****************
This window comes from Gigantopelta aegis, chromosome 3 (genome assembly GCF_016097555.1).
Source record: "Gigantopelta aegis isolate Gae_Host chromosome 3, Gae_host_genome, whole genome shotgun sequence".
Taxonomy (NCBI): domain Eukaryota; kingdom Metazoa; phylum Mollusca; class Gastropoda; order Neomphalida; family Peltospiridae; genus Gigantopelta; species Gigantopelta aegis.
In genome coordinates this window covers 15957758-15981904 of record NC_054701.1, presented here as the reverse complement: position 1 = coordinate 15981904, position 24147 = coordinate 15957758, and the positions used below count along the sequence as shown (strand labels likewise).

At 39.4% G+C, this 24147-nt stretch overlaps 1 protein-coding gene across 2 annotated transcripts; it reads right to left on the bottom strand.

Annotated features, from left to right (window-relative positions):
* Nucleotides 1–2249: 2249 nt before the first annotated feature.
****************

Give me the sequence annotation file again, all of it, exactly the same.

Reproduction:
This window comes from Gigantopelta aegis, chromosome 3 (genome assembly GCF_016097555.1).
Source record: "Gigantopelta aegis isolate Gae_Host chromosome 3, Gae_host_genome, whole genome shotgun sequence".
Taxonomy (NCBI): domain Eukaryota; kingdom Metazoa; phylum Mollusca; class Gastropoda; order Neomphalida; family Peltospiridae; genus Gigantopelta; species Gigantopelta aegis.
In genome coordinates this window covers 15957758-15981904 of record NC_054701.1, presented here as the reverse complement: position 1 = coordinate 15981904, position 24147 = coordinate 15957758, and the positions used below count along the sequence as shown (strand labels likewise).

At 39.4% G+C, this 24147-nt stretch overlaps 1 protein-coding gene across 2 annotated transcripts; it reads right to left on the bottom strand.

Annotated features, from left to right (window-relative positions):
* Nucleotides 1–2249: 2249 nt before the first annotated feature.